The Multinational Monitor



To the editor:

Lawrence Rawl fully deserved to be named Multinational Monitor's Corporate Miscreant of 1989.

It is tragic enough that the spill of 11 million gallons of crude oil from the Exxon Valdez tanker into Alaska's Prince William's Sound happened on Rawl's watch. But Rawl's intransigent insistence on disclaiming personal or corporate responsibility for Valdez is now studied at business schools around the country as an example of how not to act as a chief executive officer confronted by a corporate crisis.

Exxon took twice as long to begin cleanup operations than its own operating manual indicated it should. Then Rawl did the honorable thing: he blamed state and Coast Guard officials for the delay in the cleanup.

It is not surprising, then, that in a Louis Harris poll taken after the spill almost 70 percent of Americans believed that Rawl and Exxon failed to demonstrate leadership by taking responsibility for the Valdez disaster.

As a shareholder in Exxon corporation, I attended Exxon's annual meeting for shareholders held on May 18, 1989 in Parsippany, New Jersey. I wanted to see what Lawrence Rawl does to earn his compensation of $1.3 million per year (plus benefits) for running the world's largest corporation; I primarily was interested in Rawl's personal commitment to the environment in the light of Valdez.

Here was our exchange:

MAYER: I agree with your earlier statement that good deeds are important ... So I'd like to ask you for a good deed today. Would you be willing to take 10 percent of your shares that you personally own to put into a fund to improve tanker safety in the future? ... Let me put the question this way: I'll put up 10 percent of my shares if you will, Mr. Rawl.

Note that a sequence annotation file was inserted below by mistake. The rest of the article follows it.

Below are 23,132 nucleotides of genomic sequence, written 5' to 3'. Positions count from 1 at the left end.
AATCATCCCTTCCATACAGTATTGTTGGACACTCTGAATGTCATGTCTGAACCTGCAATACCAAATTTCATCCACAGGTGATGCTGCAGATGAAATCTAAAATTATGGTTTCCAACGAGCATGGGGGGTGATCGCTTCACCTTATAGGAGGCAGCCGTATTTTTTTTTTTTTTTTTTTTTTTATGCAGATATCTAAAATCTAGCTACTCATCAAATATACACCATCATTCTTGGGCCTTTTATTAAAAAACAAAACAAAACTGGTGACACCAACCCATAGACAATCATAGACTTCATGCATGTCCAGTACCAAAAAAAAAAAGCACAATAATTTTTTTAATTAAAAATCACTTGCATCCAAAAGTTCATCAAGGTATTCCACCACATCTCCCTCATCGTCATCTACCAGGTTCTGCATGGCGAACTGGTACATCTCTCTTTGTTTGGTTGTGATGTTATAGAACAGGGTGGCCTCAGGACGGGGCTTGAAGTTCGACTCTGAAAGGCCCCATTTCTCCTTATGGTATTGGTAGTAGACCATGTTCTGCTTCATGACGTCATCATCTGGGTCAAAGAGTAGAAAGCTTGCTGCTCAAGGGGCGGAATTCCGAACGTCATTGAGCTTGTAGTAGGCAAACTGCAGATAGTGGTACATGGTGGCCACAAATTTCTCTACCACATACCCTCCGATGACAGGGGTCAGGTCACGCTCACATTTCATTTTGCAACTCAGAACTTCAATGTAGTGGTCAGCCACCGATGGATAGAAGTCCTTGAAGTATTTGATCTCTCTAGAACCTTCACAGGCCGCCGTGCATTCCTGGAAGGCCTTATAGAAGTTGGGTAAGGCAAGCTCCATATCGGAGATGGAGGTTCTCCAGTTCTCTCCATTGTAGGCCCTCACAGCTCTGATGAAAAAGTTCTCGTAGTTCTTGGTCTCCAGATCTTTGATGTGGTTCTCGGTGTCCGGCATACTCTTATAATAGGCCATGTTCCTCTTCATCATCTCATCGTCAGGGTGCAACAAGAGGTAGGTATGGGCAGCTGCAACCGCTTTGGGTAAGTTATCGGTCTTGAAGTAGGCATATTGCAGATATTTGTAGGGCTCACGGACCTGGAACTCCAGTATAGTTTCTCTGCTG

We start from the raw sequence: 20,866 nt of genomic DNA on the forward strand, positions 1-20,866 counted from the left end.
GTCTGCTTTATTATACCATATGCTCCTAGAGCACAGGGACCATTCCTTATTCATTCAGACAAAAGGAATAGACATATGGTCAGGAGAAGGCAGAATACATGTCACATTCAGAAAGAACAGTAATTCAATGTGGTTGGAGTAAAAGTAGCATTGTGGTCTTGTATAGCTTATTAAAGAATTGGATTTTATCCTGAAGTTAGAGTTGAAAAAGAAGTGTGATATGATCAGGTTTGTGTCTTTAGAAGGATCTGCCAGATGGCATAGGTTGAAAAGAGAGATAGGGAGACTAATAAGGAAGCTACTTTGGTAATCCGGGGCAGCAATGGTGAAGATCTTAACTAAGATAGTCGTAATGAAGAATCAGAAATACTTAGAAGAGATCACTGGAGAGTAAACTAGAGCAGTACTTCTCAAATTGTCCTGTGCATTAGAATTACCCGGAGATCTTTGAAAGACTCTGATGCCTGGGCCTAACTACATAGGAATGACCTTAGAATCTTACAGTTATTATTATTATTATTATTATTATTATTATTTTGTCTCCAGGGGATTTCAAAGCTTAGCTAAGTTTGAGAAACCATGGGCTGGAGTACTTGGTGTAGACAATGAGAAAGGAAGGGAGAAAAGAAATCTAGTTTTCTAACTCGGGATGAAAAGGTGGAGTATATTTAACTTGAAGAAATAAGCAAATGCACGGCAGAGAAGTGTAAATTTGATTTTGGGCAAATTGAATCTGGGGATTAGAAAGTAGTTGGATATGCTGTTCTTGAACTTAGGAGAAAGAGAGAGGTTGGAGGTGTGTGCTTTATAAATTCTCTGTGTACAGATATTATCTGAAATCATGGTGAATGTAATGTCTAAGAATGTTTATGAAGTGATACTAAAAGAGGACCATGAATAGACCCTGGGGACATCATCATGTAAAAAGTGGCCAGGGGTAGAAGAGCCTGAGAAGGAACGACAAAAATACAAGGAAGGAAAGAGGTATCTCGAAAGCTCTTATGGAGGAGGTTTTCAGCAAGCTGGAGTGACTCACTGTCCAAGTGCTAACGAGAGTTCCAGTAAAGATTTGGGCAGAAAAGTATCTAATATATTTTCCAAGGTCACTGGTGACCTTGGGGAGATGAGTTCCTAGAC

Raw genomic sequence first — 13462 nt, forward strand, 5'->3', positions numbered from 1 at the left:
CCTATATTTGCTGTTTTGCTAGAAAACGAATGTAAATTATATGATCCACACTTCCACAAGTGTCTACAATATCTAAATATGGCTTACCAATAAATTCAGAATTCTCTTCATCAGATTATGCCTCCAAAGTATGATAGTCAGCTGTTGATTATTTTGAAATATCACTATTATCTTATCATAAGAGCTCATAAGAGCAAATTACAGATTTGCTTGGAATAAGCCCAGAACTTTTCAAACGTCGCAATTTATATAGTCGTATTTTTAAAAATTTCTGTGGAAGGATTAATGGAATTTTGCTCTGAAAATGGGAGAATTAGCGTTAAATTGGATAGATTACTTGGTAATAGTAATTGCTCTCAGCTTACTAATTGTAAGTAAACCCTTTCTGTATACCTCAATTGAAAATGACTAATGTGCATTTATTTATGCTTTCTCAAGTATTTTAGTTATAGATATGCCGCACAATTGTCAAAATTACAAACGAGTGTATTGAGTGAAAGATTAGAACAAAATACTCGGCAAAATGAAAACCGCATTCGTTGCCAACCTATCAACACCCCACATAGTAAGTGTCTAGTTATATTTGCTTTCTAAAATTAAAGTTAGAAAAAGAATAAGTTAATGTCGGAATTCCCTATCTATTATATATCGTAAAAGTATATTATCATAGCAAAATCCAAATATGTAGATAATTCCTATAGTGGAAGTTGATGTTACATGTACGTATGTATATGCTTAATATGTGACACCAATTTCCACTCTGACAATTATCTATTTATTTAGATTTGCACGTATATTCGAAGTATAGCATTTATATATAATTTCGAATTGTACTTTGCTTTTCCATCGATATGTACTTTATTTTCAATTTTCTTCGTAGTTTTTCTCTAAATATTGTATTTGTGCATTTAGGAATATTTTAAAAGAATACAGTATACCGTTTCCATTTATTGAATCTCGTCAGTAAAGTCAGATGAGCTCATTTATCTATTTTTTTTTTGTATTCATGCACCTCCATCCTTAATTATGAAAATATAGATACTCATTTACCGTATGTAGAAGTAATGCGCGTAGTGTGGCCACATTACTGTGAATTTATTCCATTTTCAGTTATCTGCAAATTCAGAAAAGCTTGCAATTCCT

[Rawl, at last count, owns 143,140 shares, having market value of approximately $7.7 million; I own considerably fewer shares.]

RAWL: ... You can have the world's safest tanker and in fact it's a difficult problem when you get human error ... but thank you a whole lot for your suggestion but your deal doesn't please me a whole lot.

MAYER: Will you do a deal where I'll give 10 percent of my shares, and you give 1 percent of your shares?

RAWL: I'm not doing any deals. You're obviously here to interrupt. We have some people that have sensible questions they want to ask and I'm going to move on.

[Rawl then recognized a man who made a fifteen minute speech on topics ranging from the Titanic to a 1930 fire in Asbury Park, NJ; no question was asked. This pattern was repeated throughout the meeting: difficult questions were ignored; pointless speeches encouraged.]

Since the 1989 meeting, Lawrence Rawl's deeds have hardly demonstrated a concern for the environment. On January 1, 1990, a ruptured Exxon pipe spilled 567,000 gallons of heating oil into the Arthur Kill, a narrow tidal strait between New Jersey and Staten Island. The accident destroyed an important bird sanctuary, killing over 200 birds.

The pipe's leak detection system had been broken for 12 years and Exxon initially underestimated the size of the spill and delayed notifying the Coast Guard. This prompted New Jersey's governor to charge: "What made the spill all the more galling was the apparent incompetence, and, yes, the arrogance, that caused the problem."

Several shareholders, including myself, have proposed various resolutions to require Rawl and Exxon management to incorporate a concern for the environment into the corporation's operations. Rawl has instructed his attorneys to attempt to keep these proposals from reaching a vote of shareholders in 1990.

He may or may not succeed. But by his deeds, he certainly has positioned himself as the favorite for the Monitor's 1990 corporate miscreant award.

Carl Mayer,
New York City

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